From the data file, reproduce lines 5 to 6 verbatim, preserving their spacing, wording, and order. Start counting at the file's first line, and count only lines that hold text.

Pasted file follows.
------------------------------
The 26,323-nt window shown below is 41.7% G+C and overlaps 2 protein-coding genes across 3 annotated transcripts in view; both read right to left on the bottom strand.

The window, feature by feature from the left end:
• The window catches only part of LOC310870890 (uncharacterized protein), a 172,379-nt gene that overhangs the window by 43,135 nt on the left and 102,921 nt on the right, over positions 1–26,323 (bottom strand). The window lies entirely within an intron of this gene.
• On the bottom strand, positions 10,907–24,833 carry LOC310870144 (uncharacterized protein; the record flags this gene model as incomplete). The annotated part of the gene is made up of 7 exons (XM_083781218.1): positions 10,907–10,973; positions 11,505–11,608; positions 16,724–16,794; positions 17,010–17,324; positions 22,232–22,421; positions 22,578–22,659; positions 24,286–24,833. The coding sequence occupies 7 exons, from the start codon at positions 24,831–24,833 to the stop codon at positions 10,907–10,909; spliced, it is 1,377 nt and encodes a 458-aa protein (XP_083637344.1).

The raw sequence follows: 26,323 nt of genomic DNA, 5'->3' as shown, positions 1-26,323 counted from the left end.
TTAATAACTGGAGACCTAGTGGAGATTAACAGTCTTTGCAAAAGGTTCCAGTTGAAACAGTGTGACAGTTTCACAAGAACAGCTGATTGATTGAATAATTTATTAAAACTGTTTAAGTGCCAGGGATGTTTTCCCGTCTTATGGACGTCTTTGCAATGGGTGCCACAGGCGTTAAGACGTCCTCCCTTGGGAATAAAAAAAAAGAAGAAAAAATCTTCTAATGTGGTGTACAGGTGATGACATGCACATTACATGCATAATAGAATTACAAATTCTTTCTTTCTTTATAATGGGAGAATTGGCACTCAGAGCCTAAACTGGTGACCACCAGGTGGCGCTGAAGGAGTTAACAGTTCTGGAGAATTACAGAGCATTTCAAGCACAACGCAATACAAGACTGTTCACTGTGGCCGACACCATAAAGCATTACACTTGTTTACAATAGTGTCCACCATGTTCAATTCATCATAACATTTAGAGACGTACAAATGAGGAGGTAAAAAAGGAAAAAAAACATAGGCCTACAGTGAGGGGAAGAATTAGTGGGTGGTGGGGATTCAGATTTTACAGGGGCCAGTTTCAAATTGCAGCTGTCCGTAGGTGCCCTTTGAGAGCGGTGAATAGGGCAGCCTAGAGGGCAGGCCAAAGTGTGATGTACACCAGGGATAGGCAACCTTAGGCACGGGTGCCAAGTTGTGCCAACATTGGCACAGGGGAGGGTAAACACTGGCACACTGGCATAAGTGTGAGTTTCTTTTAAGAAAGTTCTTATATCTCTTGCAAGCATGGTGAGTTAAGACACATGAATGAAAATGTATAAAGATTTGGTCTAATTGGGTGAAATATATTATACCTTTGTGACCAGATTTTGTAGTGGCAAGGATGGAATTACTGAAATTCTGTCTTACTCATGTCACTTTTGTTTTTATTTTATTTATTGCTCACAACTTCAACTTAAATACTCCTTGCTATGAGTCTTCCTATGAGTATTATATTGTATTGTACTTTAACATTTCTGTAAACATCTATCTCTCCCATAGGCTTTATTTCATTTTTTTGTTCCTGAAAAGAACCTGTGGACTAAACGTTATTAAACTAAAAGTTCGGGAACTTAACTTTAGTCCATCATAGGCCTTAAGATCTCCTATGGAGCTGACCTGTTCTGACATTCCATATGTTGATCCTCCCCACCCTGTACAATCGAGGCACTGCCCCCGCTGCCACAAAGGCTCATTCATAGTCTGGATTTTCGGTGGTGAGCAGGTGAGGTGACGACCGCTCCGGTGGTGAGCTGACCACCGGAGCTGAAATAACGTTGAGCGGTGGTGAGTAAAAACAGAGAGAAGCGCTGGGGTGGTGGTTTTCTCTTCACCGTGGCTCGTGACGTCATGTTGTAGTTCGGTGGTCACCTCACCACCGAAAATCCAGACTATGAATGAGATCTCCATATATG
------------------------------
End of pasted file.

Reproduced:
The raw sequence follows: 26,323 nt of genomic DNA, 5'->3' as shown, positions 1-26,323 counted from the left end.
TTAATAACTGGAGACCTAGTGGAGATTAACAGTCTTTGCAAAAGGTTCCAGTTGAAACAGTGTGACAGTTTCACAAGAACAGCTGATTGATTGAATAATTTATTAAAACTGTTTAAGTGCCAGGGATGTTTTCCCGTCTTATGGACGTCTTTGCAATGGGTGCCACAGGCGTTAAGACGTCCTCCCTTGGGAATAAAAAAAAAGAAGAAAAAATCTTCTAATGTGGTGTACAGGTGATGACATGCACATTACATGCATAATAGAATTACAAATTCTTTCTTTCTTTATAATGGGAGAATTGGCACTCAGAGCCTAAACTGGTGACCACCAGGTGGCGCTGAAGGAGTTAACAGTTCTGGAGAATTACAGAGCATTTCAAGCACAACGCAATACAAGACTGTTCACTGTGGCCGACACCATAAAGCATTACACTTGTTTACAATAGTGTCCACCATGTTCAATTCATCATAACATTTAGAGACGTACAAATGAGGAGGTAAAAAAGGAAAAAAAACATAGGCCTACAGTGAGGGGAAGAATTAGTGGGTGGTGGGGATTCAGATTTTACAGGGGCCAGTTTCAAATTGCAGCTGTCCGTAGGTGCCCTTTGAGAGCGGTGAATAGGGCAGCCTAGAGGGCAGGCCAAAGTGTGATGTACACCAGGGATAGGCAACCTTAGGCACGGGTGCCAAGTTGTGCCAACATTGGCACAGGGGAGGGTAAACACTGGCACACTGGCATAAGTGTGAGTTTCTTTTAAGAAAGTTCTTATATCTCTTGCAAGCATGGTGAGTTAAGACACATGAATGAAAATGTATAAAGATTTGGTCTAATTGGGTGAAATATATTATACCTTTGTGACCAGATTTTGTAGTGGCAAGGATGGAATTACTGAAATTCTGTCTTACTCATGTCACTTTTGTTTTTATTTTATTTATTGCTCACAACTTCAACTTAAATACTCCTTGCTATGAGTCTTCCTATGAGTATTATATTGTATTGTACTTTAACATTTCTGTAAACATCTATCTCTCCCATAGGCTTTATTTCATTTTTTTGTTCCTGAAAAGAACCTGTGGACTAAACGTTATTAAACTAAAAGTTCGGGAACTTAACTTTAGTCCATCATAGGCCTTAAGATCTCCTATGGAGCTGACCTGTTCTGACATTCCATATGTTGATCCTCCCCACCCTGTACAATCGAGGCACTGCCCCCGCTGCCACAAAGGCTCATTCATAGTCTGGATTTTCGGTGGTGAGCAGGTGAGGTGACGACCGCTCCGGTGGTGAGCTGACCACCGGAGCTGAAATAACGTTGAGCGGTGGTGAGTAAAAACAGAGAGAAGCGCTGGGGTGGTGGTTTTCTCTTCACCGTGGCTCGTGACGTCATGTTGTAGTTCGGTGGTCACCTCACCACCGAAAATCCAGACTATGAATGAGATCTCCATATATG